Americans Making $24,000 to Less Than $48,000 a Year

The pattern of health insurance coverage among Americans making between $24,000 and $48,000 a year is quite different than those with lower incomes. The percentage with no insurance reaches a peak in their 20s and early 30s (at about 30%), and then gradually declines as the percentage with employer-paid health insurance begins to rise. Relatively few of the Americans in this income range rely on Medicare, Medicaid, or military insurance before age 65.

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Americans Making $48,000 a Year or More

Americans making $48,000 a year or more are highly likely to have private insurance throughout most of the usual working years, with 80% or more reporting having employer or union paid insurance in their 30s, 40s, and 50s. There is relatively little reliance on government insurance until age 65, when this group becomes eligible for Medicare.

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Implications

These data underscore the significant degree of variability in health insurance coverage across the American population landscape. About 16% of all Americans did not have health insurance when Gallup interviewed them in 2009. But the percentage without insurance is more than 50% among certain groups of Americans who are in their 30s and who have lower incomes, and drops close to 0% among older Americans who have higher incomes.

The age differences in coverage, which occur even among those with higher incomes, suggest that some of the explanation for a lack of coverage is a voluntary decision to do without. At the same time, the basic data on income differences in coverage reinforce the explanation that the lack of insurance coverage to a significant degree reflects economic circumstances, including lack of access to employer-paid insurance.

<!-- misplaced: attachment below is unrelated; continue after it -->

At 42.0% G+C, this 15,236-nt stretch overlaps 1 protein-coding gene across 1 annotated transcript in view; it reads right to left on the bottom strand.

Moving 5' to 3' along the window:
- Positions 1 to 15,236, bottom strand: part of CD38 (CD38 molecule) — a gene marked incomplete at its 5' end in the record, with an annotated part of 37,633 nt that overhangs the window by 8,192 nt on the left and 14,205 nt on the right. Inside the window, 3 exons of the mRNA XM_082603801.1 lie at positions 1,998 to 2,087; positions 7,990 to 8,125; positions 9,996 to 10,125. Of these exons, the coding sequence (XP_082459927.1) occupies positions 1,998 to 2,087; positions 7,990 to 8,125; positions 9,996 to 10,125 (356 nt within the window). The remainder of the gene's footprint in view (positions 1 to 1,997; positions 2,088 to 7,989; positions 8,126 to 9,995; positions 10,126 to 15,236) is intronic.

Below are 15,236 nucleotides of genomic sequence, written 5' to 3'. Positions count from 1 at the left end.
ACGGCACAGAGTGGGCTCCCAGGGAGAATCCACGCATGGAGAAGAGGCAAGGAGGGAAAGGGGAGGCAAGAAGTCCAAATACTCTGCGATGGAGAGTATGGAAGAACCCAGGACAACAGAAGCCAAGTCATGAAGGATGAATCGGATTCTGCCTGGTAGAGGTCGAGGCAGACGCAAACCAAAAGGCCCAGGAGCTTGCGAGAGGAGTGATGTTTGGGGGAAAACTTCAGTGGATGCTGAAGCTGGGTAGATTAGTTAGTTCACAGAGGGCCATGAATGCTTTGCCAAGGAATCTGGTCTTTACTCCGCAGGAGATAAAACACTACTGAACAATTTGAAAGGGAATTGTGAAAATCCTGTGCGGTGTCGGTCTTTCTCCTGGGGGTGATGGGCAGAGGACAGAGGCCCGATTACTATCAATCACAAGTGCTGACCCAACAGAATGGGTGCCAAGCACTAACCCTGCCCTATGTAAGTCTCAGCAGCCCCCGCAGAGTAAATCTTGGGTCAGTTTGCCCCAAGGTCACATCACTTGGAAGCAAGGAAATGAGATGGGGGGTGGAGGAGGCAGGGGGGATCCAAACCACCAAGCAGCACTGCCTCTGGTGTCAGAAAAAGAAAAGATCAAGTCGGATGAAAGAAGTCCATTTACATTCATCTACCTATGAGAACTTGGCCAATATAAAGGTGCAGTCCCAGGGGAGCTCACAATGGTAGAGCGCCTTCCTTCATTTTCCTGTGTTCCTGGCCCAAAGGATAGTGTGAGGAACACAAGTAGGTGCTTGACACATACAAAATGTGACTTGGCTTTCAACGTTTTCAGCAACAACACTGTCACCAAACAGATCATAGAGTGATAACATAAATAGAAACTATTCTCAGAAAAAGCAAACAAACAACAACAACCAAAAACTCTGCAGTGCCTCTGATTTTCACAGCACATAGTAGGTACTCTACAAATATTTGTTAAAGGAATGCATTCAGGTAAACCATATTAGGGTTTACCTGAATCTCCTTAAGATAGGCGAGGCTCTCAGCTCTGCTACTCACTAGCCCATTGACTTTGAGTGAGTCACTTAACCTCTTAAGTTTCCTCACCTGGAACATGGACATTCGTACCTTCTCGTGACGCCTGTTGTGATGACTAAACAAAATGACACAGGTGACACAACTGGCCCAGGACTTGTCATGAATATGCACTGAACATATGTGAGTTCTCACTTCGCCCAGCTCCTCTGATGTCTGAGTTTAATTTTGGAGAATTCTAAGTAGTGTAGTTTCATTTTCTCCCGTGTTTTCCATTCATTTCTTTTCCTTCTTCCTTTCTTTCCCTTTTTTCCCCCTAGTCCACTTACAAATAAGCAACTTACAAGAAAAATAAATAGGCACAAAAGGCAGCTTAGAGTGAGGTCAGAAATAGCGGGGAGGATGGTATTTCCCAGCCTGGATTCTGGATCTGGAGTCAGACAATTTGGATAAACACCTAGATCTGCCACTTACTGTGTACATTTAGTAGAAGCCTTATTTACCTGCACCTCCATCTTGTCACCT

Learn more about the Gallup-Healthways Well-Being Index.

Survey Methods

Results are based on telephone interviews with more than 353,849 national adults, aged 18 and older, conducted Jan. 1-Dec. 31, 2009, as part of the Gallup-Healthways Well-Being Index. For results based on the total sample of national adults, one can say with 95% confidence that the maximum margin of sampling error is ±0.2 percentage points.

Interviews are conducted with respondents on landline telephones (for respondents with a landline telephone) and cellular phones (for respondents who are cell phone only).

In addition to sampling error, question wording and practical difficulties in conducting surveys can introduce error or bias into the findings of public opinion polls.

About the Gallup-Healthways Well-Being Index™

The Gallup-Healthways Well-Being Index measures the daily pulse of U.S. wellbeing and provides best-in-class solutions for a healthier world. To learn more, please visit well-beingindex.com.